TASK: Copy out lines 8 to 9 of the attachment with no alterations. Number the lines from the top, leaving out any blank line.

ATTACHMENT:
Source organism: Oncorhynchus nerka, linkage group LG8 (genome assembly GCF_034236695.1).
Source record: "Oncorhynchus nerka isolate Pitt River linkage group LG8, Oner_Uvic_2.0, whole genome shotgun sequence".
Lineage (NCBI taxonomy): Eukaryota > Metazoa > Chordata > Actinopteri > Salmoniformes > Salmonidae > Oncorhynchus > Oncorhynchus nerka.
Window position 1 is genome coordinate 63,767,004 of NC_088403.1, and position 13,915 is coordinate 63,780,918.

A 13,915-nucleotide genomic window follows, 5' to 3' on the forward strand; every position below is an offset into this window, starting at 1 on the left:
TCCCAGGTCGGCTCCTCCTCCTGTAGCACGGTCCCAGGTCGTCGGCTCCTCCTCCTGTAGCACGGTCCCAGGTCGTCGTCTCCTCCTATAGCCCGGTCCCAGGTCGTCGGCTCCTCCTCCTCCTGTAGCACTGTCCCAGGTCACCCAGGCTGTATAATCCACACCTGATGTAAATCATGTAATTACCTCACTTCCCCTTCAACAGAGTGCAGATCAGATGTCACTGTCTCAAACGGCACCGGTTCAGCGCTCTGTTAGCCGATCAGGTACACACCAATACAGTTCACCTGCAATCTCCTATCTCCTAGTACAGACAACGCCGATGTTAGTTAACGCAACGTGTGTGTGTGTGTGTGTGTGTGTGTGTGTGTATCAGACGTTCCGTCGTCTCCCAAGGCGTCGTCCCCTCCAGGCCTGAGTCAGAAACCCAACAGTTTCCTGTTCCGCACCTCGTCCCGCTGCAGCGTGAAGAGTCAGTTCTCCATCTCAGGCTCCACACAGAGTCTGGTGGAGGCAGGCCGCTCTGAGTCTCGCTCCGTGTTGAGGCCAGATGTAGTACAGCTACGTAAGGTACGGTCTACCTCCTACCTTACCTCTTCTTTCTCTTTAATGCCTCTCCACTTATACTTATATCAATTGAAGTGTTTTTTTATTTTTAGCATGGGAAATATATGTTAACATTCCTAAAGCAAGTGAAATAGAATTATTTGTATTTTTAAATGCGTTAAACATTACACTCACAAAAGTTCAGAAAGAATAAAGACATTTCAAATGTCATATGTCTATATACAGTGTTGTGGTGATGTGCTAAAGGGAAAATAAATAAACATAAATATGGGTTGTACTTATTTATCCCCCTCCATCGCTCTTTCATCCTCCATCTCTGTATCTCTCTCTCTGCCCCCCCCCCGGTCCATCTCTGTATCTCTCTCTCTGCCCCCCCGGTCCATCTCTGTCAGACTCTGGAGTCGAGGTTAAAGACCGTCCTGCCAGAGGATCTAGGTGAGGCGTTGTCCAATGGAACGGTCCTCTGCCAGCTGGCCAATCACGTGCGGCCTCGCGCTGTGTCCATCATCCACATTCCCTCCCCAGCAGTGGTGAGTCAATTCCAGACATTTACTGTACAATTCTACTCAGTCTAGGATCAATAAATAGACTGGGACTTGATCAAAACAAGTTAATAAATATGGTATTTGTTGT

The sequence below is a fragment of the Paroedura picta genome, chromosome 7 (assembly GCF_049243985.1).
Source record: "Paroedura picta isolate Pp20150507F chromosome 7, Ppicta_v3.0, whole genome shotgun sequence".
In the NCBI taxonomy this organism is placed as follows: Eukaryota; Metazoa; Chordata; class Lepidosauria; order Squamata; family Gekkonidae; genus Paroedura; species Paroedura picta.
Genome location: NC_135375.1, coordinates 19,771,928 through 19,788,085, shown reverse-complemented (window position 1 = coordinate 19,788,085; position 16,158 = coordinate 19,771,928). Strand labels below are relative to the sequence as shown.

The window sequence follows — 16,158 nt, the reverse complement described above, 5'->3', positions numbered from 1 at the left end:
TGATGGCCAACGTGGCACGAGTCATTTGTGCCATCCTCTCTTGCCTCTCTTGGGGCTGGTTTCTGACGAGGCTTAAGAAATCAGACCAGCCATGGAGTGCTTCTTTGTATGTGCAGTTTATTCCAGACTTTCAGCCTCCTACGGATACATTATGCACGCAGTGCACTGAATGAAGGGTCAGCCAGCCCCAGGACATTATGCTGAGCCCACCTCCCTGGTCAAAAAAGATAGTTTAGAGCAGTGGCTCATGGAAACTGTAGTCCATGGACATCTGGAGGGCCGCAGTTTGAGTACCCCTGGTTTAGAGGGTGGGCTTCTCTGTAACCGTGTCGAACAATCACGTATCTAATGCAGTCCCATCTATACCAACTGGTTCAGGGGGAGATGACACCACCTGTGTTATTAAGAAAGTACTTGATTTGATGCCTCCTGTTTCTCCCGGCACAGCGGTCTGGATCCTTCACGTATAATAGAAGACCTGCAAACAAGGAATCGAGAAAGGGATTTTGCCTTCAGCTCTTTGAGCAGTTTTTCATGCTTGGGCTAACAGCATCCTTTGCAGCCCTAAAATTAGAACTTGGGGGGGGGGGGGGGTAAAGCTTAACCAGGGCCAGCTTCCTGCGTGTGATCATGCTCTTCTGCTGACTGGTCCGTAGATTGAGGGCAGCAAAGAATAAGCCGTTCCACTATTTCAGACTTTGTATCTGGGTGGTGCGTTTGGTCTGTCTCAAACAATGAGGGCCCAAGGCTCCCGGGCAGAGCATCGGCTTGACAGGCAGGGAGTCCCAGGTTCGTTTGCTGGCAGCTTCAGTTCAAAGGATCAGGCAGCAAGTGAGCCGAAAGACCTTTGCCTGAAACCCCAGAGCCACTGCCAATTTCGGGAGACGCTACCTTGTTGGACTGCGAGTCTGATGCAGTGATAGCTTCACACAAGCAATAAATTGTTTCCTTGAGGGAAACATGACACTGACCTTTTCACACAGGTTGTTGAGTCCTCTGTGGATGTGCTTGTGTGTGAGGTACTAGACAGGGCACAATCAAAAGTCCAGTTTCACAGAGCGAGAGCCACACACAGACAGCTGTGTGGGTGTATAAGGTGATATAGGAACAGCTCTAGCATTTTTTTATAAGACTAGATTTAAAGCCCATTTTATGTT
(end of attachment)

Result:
Source record: "Paroedura picta isolate Pp20150507F chromosome 7, Ppicta_v3.0, whole genome shotgun sequence".
In the NCBI taxonomy this organism is placed as follows: Eukaryota; Metazoa; Chordata; class Lepidosauria; order Squamata; family Gekkonidae; genus Paroedura; species Paroedura picta.